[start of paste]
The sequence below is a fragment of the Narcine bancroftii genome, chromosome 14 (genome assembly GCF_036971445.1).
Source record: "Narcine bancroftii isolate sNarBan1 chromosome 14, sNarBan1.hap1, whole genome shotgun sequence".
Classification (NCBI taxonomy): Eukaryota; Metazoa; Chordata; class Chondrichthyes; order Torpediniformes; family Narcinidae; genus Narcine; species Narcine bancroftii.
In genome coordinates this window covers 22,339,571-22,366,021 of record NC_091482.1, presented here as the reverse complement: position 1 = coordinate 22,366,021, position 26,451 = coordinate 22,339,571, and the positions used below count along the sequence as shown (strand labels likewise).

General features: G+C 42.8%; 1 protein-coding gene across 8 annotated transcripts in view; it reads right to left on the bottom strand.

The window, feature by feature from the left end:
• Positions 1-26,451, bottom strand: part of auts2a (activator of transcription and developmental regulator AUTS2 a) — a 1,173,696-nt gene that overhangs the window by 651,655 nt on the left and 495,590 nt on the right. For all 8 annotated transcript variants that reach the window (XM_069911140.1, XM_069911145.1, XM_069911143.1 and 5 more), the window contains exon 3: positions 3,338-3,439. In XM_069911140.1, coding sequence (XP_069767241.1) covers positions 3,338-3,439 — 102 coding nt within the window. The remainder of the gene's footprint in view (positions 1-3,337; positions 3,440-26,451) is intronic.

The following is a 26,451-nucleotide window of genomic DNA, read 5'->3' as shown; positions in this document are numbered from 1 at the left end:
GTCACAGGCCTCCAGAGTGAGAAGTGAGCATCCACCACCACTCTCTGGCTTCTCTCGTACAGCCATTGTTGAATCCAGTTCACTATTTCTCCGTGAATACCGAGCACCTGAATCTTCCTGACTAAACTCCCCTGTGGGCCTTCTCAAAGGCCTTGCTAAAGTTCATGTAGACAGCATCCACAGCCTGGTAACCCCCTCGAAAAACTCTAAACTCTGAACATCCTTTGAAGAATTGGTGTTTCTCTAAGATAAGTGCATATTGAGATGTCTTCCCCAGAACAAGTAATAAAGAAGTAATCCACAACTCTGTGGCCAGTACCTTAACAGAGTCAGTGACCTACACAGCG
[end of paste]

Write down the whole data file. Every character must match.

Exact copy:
The sequence below is a fragment of the Narcine bancroftii genome, chromosome 14 (genome assembly GCF_036971445.1).
Source record: "Narcine bancroftii isolate sNarBan1 chromosome 14, sNarBan1.hap1, whole genome shotgun sequence".
Classification (NCBI taxonomy): Eukaryota; Metazoa; Chordata; class Chondrichthyes; order Torpediniformes; family Narcinidae; genus Narcine; species Narcine bancroftii.
In genome coordinates this window covers 22,339,571-22,366,021 of record NC_091482.1, presented here as the reverse complement: position 1 = coordinate 22,366,021, position 26,451 = coordinate 22,339,571, and the positions used below count along the sequence as shown (strand labels likewise).

General features: G+C 42.8%; 1 protein-coding gene across 8 annotated transcripts in view; it reads right to left on the bottom strand.

The window, feature by feature from the left end:
• Positions 1-26,451, bottom strand: part of auts2a (activator of transcription and developmental regulator AUTS2 a) — a 1,173,696-nt gene that overhangs the window by 651,655 nt on the left and 495,590 nt on the right. For all 8 annotated transcript variants that reach the window (XM_069911140.1, XM_069911145.1, XM_069911143.1 and 5 more), the window contains exon 3: positions 3,338-3,439. In XM_069911140.1, coding sequence (XP_069767241.1) covers positions 3,338-3,439 — 102 coding nt within the window. The remainder of the gene's footprint in view (positions 1-3,337; positions 3,440-26,451) is intronic.

The following is a 26,451-nucleotide window of genomic DNA, read 5'->3' as shown; positions in this document are numbered from 1 at the left end:
GTCACAGGCCTCCAGAGTGAGAAGTGAGCATCCACCACCACTCTCTGGCTTCTCTCGTACAGCCATTGTTGAATCCAGTTCACTATTTCTCCGTGAATACCGAGCACCTGAATCTTCCTGACTAAACTCCCCTGTGGGCCTTCTCAAAGGCCTTGCTAAAGTTCATGTAGACAGCATCCACAGCCTGGTAACCCCCTCGAAAAACTCTAAACTCTGAACATCCTTTGAAGAATTGGTGTTTCTCTAAGATAAGTGCATATTGAGATGTCTTCCCCAGAACAAGTAATAAAGAAGTAATCCACAACTCTGTGGCCAGTACCTTAACAGAGTCAGTGACCTACACAGCG